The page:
After numerous delays, behind-the-scenes political maneuvering and a fiery floor debate, the New Mexico Senate approved a redistricting bill late Thursday that had ground the special legislative session to a halt.
The 25-13 party-line vote on a redistricting map for New Mexico’s 42 Senate districts came after a three-hour-plus discussion in which a flurry of allegations were unleashed of backroom dealing, elitism and racism toward Hispanics, as well as political drama punctuated by a Republican lawmaker throwing a copy of the bill on the floor.
“We’ve got to reform this system because this is an ugly system,” said Sen. Mark Moores, an Albuquerque Republican who has advocated for a constitutional amendment to create an independent redistricting commission to handle the once-a-decade task of redrawing political boundaries.
“This is about political retribution, political might, and if you’re not the right kind of Hispanic, we’re gonna smite you,” he said, referring to conservative Hispanics.
While the redistricting bill is headed to the House for consideration Friday, the map appears far from settled.
Sen. Jacob Candelaria, who recently changed his voter registration from Democrat to decline to state, or independent, said he and others are considering a legal challenge amid concerns “about the dilution of Hispanic voices.”
Candelaria, an attorney, told The New Mexican his law firm has signed on to lead a possible legal challenge, and a decision on it would be made in coming days.
“Everyone here should expect litigation over these maps and others, because at the end of the day, while these maps may pass and these maps may have been a product of a lot of backroom dealing, it doesn’t mean they’re right,” Candelaria said during the floor debate. “It doesn’t mean they’re legal. It doesn’t mean they’re fair.”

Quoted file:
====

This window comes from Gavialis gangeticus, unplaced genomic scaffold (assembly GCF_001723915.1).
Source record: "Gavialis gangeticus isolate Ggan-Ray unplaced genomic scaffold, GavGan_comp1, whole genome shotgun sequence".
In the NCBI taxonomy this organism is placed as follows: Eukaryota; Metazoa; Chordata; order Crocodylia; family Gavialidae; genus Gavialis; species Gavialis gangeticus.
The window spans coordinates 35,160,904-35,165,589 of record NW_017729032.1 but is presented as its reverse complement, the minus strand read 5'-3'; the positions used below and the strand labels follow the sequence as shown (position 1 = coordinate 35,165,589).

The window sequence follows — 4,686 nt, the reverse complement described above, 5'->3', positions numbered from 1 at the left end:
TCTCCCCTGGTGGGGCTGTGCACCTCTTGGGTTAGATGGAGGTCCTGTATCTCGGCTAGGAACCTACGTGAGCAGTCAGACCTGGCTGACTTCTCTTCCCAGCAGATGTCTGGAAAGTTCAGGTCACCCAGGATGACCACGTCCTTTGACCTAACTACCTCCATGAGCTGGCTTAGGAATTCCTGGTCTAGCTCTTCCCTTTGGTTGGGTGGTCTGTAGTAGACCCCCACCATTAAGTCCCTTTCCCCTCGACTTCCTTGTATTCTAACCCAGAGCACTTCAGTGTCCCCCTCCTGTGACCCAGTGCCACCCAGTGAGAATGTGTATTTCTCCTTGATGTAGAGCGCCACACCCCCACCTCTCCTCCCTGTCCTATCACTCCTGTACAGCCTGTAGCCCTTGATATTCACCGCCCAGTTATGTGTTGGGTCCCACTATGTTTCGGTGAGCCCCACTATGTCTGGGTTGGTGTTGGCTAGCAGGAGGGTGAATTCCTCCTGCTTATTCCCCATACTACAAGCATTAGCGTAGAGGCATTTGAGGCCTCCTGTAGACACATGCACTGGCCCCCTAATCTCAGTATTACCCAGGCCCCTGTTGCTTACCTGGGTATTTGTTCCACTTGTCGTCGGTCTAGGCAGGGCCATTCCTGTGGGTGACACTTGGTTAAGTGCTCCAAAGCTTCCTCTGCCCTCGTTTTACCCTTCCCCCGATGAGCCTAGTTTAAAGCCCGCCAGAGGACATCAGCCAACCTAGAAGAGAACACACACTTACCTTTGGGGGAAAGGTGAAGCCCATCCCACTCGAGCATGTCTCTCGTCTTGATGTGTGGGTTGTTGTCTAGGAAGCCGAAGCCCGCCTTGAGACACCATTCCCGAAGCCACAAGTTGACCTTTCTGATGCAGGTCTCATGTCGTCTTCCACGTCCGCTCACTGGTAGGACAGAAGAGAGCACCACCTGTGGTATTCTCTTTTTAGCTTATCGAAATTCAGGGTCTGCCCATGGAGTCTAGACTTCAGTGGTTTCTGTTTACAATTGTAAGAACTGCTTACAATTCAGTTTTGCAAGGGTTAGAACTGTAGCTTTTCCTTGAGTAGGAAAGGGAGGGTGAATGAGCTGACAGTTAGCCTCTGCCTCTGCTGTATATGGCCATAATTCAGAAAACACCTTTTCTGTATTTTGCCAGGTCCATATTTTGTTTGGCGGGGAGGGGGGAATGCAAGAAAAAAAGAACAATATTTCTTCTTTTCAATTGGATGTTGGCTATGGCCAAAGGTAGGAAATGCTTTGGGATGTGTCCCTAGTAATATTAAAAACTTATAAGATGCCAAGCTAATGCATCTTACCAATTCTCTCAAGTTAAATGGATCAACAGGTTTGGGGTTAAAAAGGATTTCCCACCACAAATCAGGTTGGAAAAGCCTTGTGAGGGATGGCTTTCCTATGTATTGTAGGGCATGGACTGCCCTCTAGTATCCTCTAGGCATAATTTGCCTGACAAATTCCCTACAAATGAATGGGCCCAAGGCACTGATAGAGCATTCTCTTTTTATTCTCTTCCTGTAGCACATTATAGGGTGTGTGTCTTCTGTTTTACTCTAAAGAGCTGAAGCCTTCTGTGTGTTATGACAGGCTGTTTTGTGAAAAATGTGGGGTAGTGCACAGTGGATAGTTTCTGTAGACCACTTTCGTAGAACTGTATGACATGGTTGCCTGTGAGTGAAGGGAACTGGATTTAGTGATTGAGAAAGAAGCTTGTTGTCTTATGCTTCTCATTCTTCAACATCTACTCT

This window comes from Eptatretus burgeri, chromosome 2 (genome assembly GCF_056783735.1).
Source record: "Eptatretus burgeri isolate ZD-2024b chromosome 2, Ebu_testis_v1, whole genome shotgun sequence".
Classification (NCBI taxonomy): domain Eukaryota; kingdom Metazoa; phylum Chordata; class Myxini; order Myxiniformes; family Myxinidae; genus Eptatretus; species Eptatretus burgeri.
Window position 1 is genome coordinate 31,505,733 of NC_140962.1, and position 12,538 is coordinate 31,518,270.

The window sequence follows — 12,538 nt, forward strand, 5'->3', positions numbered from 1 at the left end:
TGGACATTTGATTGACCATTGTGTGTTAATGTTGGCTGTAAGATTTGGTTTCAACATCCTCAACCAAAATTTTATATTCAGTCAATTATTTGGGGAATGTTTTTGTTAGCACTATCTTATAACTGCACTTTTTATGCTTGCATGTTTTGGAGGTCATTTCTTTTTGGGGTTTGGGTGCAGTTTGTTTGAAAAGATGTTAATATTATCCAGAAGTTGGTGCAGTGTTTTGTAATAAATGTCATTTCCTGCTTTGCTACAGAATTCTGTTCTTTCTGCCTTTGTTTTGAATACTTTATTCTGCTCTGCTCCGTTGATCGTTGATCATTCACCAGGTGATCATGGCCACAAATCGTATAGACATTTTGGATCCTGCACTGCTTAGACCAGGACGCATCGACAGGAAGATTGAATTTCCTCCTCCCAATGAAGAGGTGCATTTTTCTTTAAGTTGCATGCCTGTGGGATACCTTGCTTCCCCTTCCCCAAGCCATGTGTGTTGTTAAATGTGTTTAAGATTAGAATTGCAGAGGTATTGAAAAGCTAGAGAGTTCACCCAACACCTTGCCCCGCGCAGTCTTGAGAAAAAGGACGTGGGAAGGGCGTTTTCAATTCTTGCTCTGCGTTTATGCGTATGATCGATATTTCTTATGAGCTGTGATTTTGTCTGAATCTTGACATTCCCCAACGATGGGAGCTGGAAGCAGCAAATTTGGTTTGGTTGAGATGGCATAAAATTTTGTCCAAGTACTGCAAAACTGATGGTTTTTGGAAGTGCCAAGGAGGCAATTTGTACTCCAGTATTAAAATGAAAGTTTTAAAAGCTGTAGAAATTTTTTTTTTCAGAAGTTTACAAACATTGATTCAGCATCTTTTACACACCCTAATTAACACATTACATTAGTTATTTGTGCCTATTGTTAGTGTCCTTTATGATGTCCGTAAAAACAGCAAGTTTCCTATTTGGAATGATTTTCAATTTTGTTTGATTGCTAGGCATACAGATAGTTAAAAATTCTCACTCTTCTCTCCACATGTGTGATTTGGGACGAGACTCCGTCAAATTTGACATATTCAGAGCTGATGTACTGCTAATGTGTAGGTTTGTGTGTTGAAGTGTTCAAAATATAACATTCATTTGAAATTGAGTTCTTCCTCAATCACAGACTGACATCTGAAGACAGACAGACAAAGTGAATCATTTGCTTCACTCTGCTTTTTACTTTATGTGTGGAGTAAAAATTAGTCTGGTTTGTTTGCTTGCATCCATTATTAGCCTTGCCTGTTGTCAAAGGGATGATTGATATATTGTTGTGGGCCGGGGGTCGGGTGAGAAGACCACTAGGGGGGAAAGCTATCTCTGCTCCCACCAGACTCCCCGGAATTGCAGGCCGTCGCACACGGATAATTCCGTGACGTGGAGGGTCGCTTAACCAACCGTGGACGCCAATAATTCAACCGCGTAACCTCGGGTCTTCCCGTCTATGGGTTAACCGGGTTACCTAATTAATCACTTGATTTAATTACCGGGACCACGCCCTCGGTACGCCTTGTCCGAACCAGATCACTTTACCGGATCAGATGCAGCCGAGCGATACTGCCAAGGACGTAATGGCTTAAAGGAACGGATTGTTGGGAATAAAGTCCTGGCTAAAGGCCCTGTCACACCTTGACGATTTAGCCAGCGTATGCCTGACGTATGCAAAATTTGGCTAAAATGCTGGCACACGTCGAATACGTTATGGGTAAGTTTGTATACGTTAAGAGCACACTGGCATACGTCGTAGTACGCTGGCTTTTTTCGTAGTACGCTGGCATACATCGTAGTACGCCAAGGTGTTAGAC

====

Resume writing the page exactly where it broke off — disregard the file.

Republicans accused Democrats of carving political boundaries that would dilute the state’s Hispanic vote.
“New Mexicans, you are seeing something here that is irrational in this state,” Senate Minority Leader Greg Baca of Belen said. “We are a 48 percent Hispanic state, and you are being cheated of your seats.”
Under the bill approved by the Senate, Baca and Sen. Joshua Sanchez, R-Bosque, would be in the same district and would have to run against each other in a primary election.
While Baca was speaking against the bill, the lights in the chamber went off, prompting him to call for a delay in the debate.
“Turn those lights on! Where did they go?” he yelled. “I’m being shut down. I’m being browned out.”
Republicans also denied they had requested the unpairing of the two GOP senators as part of a deal on a substitute bill introduced by Senate President Pro Tem Mimi Stewart, D-Albuquerque.
“That’s a bunch of BS,” Baca said. “It was offered as a commitment from the other side to give representation to a majority-Hispanic district. So what do they do in the end? Let me tell you the result in the end. They unpaired white political elites in Albuquerque.”
Sen. Cliff Pirtle, R-Roswell, implored his colleagues “to rise above partisanship.”
“What I’ve seen go on in the last couple of weeks here makes me sick, and every single person in here should be embarrassed of what has happened,” he said.
As the debate wound down, Sen. Harold Pope, D-Albuquerque, urged his colleagues to tone down the rhetoric.
“Being the only African American [Democrat] to ever be in this chamber, I’m happy to have a voice and be here,” he said. “A lot of times the discussion is people having a seat at the table. Well, it’s all of our table. It’s all of our space. But we must stop this crabs-in-a-barrel mentality.”
The Senate map has been an ongoing source of discord in the Legislature; on Sunday, tribal leaders voiced strong opposition to Stewart’s substitute. They said they were not consulted and that it failed to take into account a consensus plan developed by all of the state’s tribes over eight months. Stewart’s proposal was eventually pulled.
With a few exceptions, the bill the Senate passed mirrors Lopez’s initial proposal and had the buy-in of Indigenous leaders.
Regis Pecos, a former governor of Cochiti Pueblo, said Republican Sen. Bill Sharer of Farmington had approached Native leaders with a compromise deal earlier in the day in exchange for their support. He likened the offer to treaties Native Americans had agreed to in the past, with disastrous results for tribes. The offer was “that we could all leave here today if we agreed to what was proposed,” which was “fundamentally unacceptable,” Pecos said.
“Our history is full of idealism,” he said. “It is full about trusting people, but that history also reflects people not fulfilling their promise.”